The variety and quality of exhibitions on offer at the British Museum mean that it’s not just tourists who go there these days.
I made my way there yesterday to go to the Between Tibet and Assam: cultural diversity in the eastern Himalayas exhibition. It’s a small exibition, relatively obscure (I don’t recall any publicity about it).
I was in the Himalayas last March when the Tibetan protests were in the news. I spoke to a few Tibetan refugees at the time and came across large groups making their way to demonstrations. The exhibition at the British Museum reminded me of my trip and of the few minority groups we came across.
“Between Tibet and Assam” is about two specific tribes from the state of Arunachal Pradesh in northeast India – the Apatani (who believe in a wide variety of spirits and conduct rituals involving animal sacrifices) and the Monpa (who follow Tibetan Buddhism).
“Over thirty-five different tribes live in the remote river valleys which run south from the Himalayas.”
“The culture of these tribes is not frozen in time. They have always had contact with their neighbours and their culture has consequently changed. However, today this rate of change has accelerated dramatically.”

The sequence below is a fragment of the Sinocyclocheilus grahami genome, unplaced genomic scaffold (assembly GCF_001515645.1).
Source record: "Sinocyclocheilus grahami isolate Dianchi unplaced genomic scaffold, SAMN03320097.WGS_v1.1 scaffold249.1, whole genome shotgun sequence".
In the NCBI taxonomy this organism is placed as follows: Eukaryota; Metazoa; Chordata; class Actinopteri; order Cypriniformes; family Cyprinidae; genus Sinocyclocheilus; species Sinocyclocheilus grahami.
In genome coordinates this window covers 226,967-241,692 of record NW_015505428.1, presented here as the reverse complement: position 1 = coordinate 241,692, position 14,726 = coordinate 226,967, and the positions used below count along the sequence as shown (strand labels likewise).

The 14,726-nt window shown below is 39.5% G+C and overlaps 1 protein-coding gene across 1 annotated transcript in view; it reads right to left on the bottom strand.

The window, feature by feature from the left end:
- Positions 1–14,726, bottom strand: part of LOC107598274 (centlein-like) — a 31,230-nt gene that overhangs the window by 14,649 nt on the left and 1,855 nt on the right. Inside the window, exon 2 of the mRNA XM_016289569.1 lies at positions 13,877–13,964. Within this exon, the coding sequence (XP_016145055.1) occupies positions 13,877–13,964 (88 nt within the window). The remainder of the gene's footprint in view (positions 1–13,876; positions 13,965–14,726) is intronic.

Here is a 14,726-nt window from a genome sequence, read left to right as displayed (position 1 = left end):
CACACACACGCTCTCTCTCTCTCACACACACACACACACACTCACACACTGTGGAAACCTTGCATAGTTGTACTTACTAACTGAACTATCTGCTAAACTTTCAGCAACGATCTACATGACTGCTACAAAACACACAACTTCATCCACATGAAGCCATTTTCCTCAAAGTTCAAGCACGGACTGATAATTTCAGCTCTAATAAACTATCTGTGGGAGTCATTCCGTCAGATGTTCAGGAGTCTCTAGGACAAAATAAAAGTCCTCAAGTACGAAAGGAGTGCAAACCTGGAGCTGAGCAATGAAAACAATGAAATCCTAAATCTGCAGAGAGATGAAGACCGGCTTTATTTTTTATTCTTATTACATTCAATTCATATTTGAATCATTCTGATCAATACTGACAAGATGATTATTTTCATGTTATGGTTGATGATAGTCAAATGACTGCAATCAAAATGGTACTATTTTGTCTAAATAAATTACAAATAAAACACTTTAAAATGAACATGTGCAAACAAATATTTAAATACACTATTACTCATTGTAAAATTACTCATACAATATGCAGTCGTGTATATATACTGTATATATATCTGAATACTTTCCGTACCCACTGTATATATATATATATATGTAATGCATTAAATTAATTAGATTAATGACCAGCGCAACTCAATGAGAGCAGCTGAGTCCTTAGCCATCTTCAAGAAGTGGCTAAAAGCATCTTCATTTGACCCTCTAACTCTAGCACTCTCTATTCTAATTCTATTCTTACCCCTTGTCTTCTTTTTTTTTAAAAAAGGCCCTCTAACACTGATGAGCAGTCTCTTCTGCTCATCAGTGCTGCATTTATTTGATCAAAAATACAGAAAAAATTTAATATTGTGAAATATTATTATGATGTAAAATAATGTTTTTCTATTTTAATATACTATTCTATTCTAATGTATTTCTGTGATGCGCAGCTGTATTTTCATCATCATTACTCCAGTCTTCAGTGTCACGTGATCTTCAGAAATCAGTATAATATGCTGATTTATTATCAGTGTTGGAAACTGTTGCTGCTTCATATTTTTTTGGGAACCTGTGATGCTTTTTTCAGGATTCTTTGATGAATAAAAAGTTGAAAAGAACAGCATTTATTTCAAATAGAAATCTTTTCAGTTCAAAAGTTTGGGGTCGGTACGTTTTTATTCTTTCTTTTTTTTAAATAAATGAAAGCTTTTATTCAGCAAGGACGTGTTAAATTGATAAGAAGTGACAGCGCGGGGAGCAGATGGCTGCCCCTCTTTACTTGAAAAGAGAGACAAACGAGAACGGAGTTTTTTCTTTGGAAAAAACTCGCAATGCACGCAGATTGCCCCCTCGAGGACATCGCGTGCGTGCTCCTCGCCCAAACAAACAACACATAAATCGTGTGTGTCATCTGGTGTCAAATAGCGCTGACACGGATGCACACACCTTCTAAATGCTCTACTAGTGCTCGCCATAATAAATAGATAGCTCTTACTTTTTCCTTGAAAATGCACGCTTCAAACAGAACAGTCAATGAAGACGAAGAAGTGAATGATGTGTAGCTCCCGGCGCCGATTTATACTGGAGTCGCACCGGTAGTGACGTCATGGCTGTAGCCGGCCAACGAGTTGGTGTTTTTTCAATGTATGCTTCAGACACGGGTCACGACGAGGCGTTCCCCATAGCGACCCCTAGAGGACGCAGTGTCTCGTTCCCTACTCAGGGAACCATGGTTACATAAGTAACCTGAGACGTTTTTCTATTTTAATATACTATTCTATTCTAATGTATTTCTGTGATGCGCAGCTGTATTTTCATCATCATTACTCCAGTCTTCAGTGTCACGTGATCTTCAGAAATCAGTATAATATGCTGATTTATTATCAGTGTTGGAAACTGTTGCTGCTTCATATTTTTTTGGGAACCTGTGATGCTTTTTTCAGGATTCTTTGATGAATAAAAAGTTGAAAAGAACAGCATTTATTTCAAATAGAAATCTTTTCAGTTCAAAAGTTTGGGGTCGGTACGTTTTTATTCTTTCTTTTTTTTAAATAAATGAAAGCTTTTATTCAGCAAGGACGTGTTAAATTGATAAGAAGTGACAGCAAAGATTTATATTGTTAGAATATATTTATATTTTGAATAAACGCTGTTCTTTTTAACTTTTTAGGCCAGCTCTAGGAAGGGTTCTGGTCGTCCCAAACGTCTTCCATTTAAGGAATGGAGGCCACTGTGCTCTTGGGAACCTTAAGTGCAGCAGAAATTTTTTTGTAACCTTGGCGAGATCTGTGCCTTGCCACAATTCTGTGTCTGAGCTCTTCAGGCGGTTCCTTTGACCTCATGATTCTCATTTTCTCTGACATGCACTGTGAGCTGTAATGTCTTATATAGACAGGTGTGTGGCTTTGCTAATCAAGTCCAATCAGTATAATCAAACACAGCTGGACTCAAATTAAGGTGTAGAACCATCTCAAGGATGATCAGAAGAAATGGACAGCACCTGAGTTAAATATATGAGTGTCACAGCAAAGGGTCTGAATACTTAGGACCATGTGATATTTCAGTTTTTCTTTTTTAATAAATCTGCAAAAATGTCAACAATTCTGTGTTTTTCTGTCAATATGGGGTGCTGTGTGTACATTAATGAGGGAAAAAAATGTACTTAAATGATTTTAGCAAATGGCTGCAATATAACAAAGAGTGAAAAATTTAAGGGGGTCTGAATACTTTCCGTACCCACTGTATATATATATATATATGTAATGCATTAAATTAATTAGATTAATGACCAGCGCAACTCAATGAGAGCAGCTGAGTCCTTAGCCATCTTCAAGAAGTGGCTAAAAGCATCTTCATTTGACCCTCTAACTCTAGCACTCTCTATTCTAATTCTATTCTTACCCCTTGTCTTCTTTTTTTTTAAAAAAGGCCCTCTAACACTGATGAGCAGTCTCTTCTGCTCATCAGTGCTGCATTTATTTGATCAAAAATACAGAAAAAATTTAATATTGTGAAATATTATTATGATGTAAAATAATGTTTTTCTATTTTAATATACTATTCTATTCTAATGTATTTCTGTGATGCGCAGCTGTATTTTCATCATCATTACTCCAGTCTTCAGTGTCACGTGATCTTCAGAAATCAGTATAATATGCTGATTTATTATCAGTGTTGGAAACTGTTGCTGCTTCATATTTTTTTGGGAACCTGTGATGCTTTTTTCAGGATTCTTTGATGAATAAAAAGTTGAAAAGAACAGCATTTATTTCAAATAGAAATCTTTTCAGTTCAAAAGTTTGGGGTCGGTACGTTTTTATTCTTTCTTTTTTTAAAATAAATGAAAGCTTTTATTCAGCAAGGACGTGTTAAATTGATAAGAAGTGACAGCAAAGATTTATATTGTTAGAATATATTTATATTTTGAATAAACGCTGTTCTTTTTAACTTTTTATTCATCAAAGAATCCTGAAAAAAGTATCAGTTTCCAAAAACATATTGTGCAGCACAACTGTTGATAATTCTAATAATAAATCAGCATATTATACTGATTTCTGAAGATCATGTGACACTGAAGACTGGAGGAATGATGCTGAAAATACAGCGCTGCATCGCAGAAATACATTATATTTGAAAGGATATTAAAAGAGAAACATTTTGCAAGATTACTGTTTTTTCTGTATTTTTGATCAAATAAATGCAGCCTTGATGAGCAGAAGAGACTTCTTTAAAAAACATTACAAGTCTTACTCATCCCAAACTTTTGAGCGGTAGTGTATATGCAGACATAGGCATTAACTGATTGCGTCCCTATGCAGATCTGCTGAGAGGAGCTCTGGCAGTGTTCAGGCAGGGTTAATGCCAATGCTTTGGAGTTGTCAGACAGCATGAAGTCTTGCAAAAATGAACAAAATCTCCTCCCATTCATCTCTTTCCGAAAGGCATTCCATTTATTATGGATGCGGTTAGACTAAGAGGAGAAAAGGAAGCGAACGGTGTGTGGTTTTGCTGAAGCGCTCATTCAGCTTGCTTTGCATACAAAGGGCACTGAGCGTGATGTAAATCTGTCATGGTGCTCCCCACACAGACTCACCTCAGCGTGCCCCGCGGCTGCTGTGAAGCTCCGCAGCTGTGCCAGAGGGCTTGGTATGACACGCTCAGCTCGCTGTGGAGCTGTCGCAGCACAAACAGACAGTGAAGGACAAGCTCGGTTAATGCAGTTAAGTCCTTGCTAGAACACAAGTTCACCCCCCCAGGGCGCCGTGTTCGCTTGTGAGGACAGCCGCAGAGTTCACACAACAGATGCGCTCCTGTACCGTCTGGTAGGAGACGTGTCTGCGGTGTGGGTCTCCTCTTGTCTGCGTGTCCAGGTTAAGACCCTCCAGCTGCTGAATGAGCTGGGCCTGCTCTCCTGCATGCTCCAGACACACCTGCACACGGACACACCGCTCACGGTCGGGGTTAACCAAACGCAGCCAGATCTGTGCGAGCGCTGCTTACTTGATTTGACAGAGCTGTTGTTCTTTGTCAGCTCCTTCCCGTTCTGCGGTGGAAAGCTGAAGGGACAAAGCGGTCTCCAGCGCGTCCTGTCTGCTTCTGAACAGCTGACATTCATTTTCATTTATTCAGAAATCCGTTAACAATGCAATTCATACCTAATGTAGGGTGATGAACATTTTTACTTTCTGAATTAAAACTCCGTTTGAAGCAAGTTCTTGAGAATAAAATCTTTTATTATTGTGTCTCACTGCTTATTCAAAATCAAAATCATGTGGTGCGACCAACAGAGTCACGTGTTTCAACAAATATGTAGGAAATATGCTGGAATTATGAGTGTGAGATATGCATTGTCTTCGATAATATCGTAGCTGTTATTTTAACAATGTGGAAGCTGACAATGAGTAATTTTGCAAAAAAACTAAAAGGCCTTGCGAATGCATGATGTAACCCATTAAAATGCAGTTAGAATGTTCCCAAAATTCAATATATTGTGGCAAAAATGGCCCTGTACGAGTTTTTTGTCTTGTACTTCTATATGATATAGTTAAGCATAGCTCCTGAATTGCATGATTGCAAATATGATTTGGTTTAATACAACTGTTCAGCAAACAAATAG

“The Apatanis live in a narrow highland valley in the centre of Arunachal Pradesh. They speak their own distinct Tibeto-Burman language and have a rich oral tradition that has only recently been written down.
Rice is the staple food of Apatanis. It is cultivated using a complex system of irrigation, without ploughs, animals, wells, or machines.
Apatanis are animist – they believe in a wide variety of spirits representing traits such as wisdom, strength and fertility. Animist rituals with animal sacrifices and complex oral chants take place in yearly festivals as well as on other occasions.”
The Monpas live in the West of Arunachal Pradesh, near Bhutan and their languages is closely related to Bhutanese.
“Monpas follow the Gelugpa school of Tibetan Buddhism led today by the fourteenth Dalai Lama.”
If you’re in the area and have 30 minutes to spare, I’d say it’s worth checking it out. The exhibition is on until 13 April 2009 and it’s FREE.
Source for information on the Apatanis and the Monpas: the British Museum.